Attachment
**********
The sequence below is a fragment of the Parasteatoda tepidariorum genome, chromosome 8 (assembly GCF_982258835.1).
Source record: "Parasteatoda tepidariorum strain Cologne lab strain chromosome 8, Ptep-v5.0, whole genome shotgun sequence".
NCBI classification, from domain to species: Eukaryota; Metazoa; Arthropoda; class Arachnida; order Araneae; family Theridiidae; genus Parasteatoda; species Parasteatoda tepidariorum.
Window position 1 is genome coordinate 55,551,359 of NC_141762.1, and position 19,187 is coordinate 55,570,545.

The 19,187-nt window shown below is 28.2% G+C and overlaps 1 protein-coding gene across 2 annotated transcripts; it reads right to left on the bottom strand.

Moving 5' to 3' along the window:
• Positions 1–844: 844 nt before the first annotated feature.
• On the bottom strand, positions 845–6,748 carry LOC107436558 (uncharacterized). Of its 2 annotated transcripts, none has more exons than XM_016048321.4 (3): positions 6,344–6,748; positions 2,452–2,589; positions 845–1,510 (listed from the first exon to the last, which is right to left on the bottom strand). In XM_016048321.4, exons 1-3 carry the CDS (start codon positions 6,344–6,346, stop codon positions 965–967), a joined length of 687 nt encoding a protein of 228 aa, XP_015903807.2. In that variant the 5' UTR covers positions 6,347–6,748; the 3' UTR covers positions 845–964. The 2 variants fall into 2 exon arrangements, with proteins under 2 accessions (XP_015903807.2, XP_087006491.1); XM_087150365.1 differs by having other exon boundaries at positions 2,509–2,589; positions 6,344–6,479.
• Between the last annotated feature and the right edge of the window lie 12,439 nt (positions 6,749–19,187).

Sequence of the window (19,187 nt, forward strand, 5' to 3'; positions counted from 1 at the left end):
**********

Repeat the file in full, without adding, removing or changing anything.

The sequence below is a fragment of the Parasteatoda tepidariorum genome, chromosome 8 (assembly GCF_982258835.1).
Source record: "Parasteatoda tepidariorum strain Cologne lab strain chromosome 8, Ptep-v5.0, whole genome shotgun sequence".
NCBI classification, from domain to species: Eukaryota; Metazoa; Arthropoda; class Arachnida; order Araneae; family Theridiidae; genus Parasteatoda; species Parasteatoda tepidariorum.
Window position 1 is genome coordinate 55,551,359 of NC_141762.1, and position 19,187 is coordinate 55,570,545.

The 19,187-nt window shown below is 28.2% G+C and overlaps 1 protein-coding gene across 2 annotated transcripts; it reads right to left on the bottom strand.

Moving 5' to 3' along the window:
• Positions 1–844: 844 nt before the first annotated feature.
• On the bottom strand, positions 845–6,748 carry LOC107436558 (uncharacterized). Of its 2 annotated transcripts, none has more exons than XM_016048321.4 (3): positions 6,344–6,748; positions 2,452–2,589; positions 845–1,510 (listed from the first exon to the last, which is right to left on the bottom strand). In XM_016048321.4, exons 1-3 carry the CDS (start codon positions 6,344–6,346, stop codon positions 965–967), a joined length of 687 nt encoding a protein of 228 aa, XP_015903807.2. In that variant the 5' UTR covers positions 6,347–6,748; the 3' UTR covers positions 845–964. The 2 variants fall into 2 exon arrangements, with proteins under 2 accessions (XP_015903807.2, XP_087006491.1); XM_087150365.1 differs by having other exon boundaries at positions 2,509–2,589; positions 6,344–6,479.
• Between the last annotated feature and the right edge of the window lie 12,439 nt (positions 6,749–19,187).

Sequence of the window (19,187 nt, forward strand, 5' to 3'; positions counted from 1 at the left end):